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Carrier Positioning

By Seth Buechley
June 9th, 2011

Episode 3 of 6: Evolution of Multi-Carrier DAS

You’d think that the carriers would be the most experienced players in the arena of multi-carrier DAS. In reality, wireless carriers have primarily focused on systems that carry only their frequencies and have rarely deployed or managed multi-carrier systems. They simply have limited experience or interest in managing their competitor’s networks.

U.S. carriers are often perceived as being reluctant participants when it comes to improving indoor coverage. When they finally do allocate resources to fix an indoor problem, the carriers will almost always fix the problem only for themselves and, in some cases, require building owners to purchase additional wireless devices or extend their current contracts.

To be fair, U.S. carriers have a playing field that is massive both geographically and economically. A robust, competitive wireless industry puts tremendous pressure on operators to continue to add cell sites and technologies to their macro networks and worry about in-building coverage issues when complaints require action.

With the notable exception of a new push from AT&T, the carriers have been willing to plug in to multi-carrier DAS systems, but not willing to lead the charge. The following is a general overview of the DAS programs in place at the four leading U.S. carriers. Of course, there are many exceptions to the generalizations offered below.


Sprint is the pioneer of in-building solutions. From the early days of Nextel push-to-talk, Sprint has had a focus on business users and has been willing to trade coverage for contracts.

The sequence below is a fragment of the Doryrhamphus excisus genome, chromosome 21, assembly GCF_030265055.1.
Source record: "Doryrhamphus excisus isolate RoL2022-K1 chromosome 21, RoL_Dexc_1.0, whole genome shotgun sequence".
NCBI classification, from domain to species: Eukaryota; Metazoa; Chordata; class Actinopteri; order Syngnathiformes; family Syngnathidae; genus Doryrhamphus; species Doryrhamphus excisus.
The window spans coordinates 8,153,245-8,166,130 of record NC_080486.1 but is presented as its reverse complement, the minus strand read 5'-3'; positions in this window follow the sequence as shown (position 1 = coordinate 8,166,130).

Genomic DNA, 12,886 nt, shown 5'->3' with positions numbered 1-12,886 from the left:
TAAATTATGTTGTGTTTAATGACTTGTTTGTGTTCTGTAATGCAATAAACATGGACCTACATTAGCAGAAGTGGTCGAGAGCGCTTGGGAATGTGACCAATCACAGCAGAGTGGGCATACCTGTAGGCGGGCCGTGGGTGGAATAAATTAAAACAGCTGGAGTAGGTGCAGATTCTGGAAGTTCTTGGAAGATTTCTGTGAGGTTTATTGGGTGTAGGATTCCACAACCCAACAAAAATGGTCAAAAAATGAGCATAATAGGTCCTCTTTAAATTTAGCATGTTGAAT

* The original in-building national team
* National DAS standards
* National DAS engineering
* National DAS budgets
* A DAS often requires new commitment to handsets
* Experienced with Sprint-only DAS solutions
* Does not want to own multi-carrier DAS
* Sales-driven program
* Willing to plug into previously developed DAS

T-Mobile has been fairly inactive in the area of DAS until recently. It seems to be willing to let others plow the ground, plugging in to DAS systems that get built by other players. T-Mobile has effectively deployed DAS to simultaneously improve indoor coverage and route that traffic away from its macro network.
* No national in-building team or model
* Limited DAS engineering
* Regional DAS budgets
* Regional DAS decisions
* Experience with T-Mobile-only DAS solutions
* Plug-in philosophy
* Willing to plug into previously developed DAS


AT&T took the U.S. wireless industry by surprise, announcing in 2010 its plan to build, own, operate and lease multi-carrier DAS to other carriers. The program is being developed and rolled into the market with the help of several hundred new employees focused on DAS.
* New national DAS team and model
* National DAS standards
* National DAS engineering
* National DAS budgets
* Cooperation between regional and national groups
* Only carrier with an ownership goal for multi-carrier DAS
* Deploys AT&T-only and multi-carrier DAS
* Willing to plug into previously developed DAS


Verizon is the wildcard in the DAS space. The company that lays claim to the most reliable network has yet to establish a cohesive program to deliver a multi-carrier DAS to the market. However, Verizon excels at Verizon-only DAS and has proven to be the clear leader aligning other carriers in tackling DAS systems in large public venues such as airports and subways.
* No national DAS model
* National DAS standards
* Regional engineering
* Regional budgets
* Regional decisions on DAS systems
* Mostly Verizon-only solutions
* Leader for big public venues
* Willing to plug into previously developed DAS

Disclaimer: None of the aforementioned should be construed as official positions from any wireless carrier.

This article was originally published on AGL Bulletin

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